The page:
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The Ice Road: An Epic Journey from the Stalinist Labor Camps to Freedom
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The Ice Road: An Epic Journey from the Stalinist Labor Camps to Freedom

4.1 of 5 stars 4.10  ·  rating details  ·  29 ratings  ·  8 reviews
In a forgotten chapter of history, 1.5 million Polish civilians-arbitrarily arrested by Stalin as enemies of the people following the Soviet invasion of Poland in September 1939-were deported to slave labor camps throughout the most inhospitable forests and steppes of the Soviet Union. The Ice Road is the gripping story of young Stefan Waydenfeld and his family, deported b ...more
Hardcover, 406 pages
Published March 16th 2010 by Aquila Polonica (first published 2010)
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Wanda
The Ice Road is a tour de force that takes the reader into a history that is not well known in the U.S. It is the first person account of Stefan Waydenfeld, a Pole, whose family (the Wajdenfelds) is deported to the Soviet Union, simply because they were Poles, educated and hence in need of Soviet re-education. It takes place from the first days of the Nazi invasion of Poland, through the family's deportation to the steppes of Soviet central Asia, through their final journey to join with thousand ...more
Tim
Good fortune -- luck -- manifests itself in a variety of ways. Frequently, just how lucky we are comes only with hindsight and even then we may not realize just what contributed to a serendipitous result. Yet the extent of a person's fortune may well be a matter of perspective, much like the adage about regretting having no shoes until seeing the person with no feet.

Normally, a person wouldn't think a memoir about being forced into frozen labor camps during World War II is the type of work that
...more
Amy
An Epic Journey from the Stalinist Labor Camps to Freedom





Sticking with the apparent theme of Stalinist Russia and its aftermath, I found this memoir fascinating. It’s always more interesting to read a historical event in the voice of someone who experienced it, and the author Stefan Waydenfeld describes his experiences with detail and yet without bitterness.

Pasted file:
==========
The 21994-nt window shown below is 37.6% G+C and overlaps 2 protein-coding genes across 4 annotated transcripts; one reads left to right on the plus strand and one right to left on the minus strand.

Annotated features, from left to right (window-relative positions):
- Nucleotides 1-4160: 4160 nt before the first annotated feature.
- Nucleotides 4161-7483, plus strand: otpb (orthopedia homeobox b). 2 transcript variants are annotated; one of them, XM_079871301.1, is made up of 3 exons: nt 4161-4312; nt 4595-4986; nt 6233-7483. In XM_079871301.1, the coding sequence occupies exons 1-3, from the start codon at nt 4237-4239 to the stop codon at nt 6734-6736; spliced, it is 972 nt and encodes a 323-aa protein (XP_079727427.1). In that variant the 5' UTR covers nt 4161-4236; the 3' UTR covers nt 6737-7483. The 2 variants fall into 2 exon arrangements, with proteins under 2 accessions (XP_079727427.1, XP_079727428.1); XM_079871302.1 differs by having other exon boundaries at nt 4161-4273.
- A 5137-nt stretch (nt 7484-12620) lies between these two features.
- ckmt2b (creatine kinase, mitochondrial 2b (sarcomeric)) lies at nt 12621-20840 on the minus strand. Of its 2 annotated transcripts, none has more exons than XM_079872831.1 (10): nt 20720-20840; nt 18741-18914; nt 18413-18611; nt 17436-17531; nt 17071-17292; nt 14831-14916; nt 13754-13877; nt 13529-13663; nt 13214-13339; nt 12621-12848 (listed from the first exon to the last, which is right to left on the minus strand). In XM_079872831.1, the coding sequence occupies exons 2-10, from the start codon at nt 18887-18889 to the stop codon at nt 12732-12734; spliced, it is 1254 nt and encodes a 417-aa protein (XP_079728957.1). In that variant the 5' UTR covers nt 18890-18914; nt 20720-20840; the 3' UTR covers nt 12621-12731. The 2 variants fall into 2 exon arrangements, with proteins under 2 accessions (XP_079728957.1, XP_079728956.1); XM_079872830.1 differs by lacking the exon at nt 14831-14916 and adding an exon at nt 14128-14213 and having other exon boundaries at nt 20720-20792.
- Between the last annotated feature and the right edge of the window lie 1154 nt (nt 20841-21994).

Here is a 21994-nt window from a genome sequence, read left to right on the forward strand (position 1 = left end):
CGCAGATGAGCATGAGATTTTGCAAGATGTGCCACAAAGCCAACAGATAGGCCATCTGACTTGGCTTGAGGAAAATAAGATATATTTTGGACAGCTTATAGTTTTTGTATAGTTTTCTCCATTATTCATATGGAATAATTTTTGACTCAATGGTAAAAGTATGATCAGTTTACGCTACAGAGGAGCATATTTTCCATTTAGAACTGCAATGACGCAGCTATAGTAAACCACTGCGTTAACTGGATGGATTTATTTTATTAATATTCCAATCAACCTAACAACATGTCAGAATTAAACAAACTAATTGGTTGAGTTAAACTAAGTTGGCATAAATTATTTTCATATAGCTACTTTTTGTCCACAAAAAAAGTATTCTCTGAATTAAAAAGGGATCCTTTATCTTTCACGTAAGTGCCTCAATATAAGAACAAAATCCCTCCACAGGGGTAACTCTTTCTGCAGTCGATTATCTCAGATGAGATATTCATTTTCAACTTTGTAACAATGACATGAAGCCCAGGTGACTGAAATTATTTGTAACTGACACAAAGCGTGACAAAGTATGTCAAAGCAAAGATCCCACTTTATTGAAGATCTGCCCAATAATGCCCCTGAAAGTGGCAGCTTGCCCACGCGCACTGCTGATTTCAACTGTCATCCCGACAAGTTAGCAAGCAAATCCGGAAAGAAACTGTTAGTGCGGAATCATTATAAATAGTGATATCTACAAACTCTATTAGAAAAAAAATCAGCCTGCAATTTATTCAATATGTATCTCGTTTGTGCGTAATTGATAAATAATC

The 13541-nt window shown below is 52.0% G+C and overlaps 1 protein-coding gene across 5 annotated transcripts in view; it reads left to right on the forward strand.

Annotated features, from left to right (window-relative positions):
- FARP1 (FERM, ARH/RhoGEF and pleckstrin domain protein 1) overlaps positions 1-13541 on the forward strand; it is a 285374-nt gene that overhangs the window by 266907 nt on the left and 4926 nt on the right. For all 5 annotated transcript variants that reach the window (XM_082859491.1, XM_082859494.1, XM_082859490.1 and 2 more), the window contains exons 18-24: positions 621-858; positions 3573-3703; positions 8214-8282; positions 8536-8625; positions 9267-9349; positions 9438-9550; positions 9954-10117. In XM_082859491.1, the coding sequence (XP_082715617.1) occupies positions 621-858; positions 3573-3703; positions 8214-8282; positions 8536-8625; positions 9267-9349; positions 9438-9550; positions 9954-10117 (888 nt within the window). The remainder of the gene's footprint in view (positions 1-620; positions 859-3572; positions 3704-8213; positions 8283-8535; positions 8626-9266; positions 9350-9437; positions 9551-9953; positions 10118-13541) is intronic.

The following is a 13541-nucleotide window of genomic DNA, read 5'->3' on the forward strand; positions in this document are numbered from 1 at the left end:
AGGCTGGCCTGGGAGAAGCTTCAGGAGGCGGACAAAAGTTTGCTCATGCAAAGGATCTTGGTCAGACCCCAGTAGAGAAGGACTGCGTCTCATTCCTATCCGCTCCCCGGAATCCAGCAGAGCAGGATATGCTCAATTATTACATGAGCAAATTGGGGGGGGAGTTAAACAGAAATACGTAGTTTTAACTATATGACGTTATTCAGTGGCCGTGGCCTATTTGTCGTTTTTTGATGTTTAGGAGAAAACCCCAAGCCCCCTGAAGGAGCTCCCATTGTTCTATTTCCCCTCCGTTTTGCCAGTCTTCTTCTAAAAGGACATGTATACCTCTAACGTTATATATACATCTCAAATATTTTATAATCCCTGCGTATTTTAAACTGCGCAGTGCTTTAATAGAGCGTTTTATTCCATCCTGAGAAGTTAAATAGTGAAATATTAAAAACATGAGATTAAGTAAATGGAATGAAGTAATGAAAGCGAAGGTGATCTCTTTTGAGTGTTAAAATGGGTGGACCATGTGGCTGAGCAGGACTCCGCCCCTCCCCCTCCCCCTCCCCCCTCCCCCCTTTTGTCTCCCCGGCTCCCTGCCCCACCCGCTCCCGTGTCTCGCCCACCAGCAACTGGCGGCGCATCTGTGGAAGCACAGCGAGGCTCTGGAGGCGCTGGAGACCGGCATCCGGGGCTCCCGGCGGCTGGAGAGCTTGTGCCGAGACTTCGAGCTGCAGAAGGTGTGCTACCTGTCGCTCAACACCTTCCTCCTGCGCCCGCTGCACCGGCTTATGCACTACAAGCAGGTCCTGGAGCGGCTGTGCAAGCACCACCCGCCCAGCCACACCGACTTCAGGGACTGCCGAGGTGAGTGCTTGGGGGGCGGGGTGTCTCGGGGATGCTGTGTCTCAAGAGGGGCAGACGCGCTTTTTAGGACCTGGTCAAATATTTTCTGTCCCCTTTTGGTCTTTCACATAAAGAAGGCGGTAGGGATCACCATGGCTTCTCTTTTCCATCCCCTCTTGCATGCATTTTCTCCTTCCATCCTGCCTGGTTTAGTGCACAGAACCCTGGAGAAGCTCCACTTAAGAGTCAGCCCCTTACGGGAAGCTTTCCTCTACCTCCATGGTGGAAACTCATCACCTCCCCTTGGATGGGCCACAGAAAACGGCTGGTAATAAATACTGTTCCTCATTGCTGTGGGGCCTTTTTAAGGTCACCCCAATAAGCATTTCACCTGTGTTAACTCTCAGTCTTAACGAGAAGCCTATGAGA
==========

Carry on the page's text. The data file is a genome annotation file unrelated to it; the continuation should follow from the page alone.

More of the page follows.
Waydenfeld was the son of a doctor and a biologist, and their small town life south of Warsaw was pleasant and fulfilling. He expected to li
...more
Susan Schreiber
The story of a 15 year old boy who lives in Poland when WWII starts. It tells his journey in communist Russia. Very interesting as you rarely hear about this aspect of WWII. It is always about the Nazis.
Gary
Nov 28, 2011 Gary rated it 5 of 5 stars
Recommends it for: Soviet history buffs
At the risk of being redundant, another excellent addition to the genre, recommended heartily for those who tend to be interested in it. A bit different from others I've read in that it chronicles the experiences of a family rather than an individual. As well, an important work in exposing the despicable treatment at that time of the Poles by the Russians.
Bonnie
Excellent book, I highly recommend it.



I read this for my World War II history class. It's about a part of Soviet/Polish history that I new nothing about before: the deportation of Polish citizens to Siberian labor camps in early WWII.



Waydenfeld writes really well and keeps the reader interested.
Linda
This is a sleeper book that gives a vivid personal account of the Waydenfeld family's courageous survival through a Stalinst labor camp in Siberia to their eventual freedom from a divided Poland. Keep an old Atlas handy to follow their path.
Jackie
amazing nonfiction account of life in Siberian penal colony and escape
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Dr. Stefan Waydenfeld was born 1925 in a suburb of Warsaw, Poland, to a successful and well-educated professional family. Waydenfeld’s father was a medical doctor who specialized in the treatment of tuberculosis in children and young adults, and his mother was a bacteriologist specializing in clinical pathology.

Waydenfeld was 14 years old when World War II began with the Nazi German invasion of Po
...more
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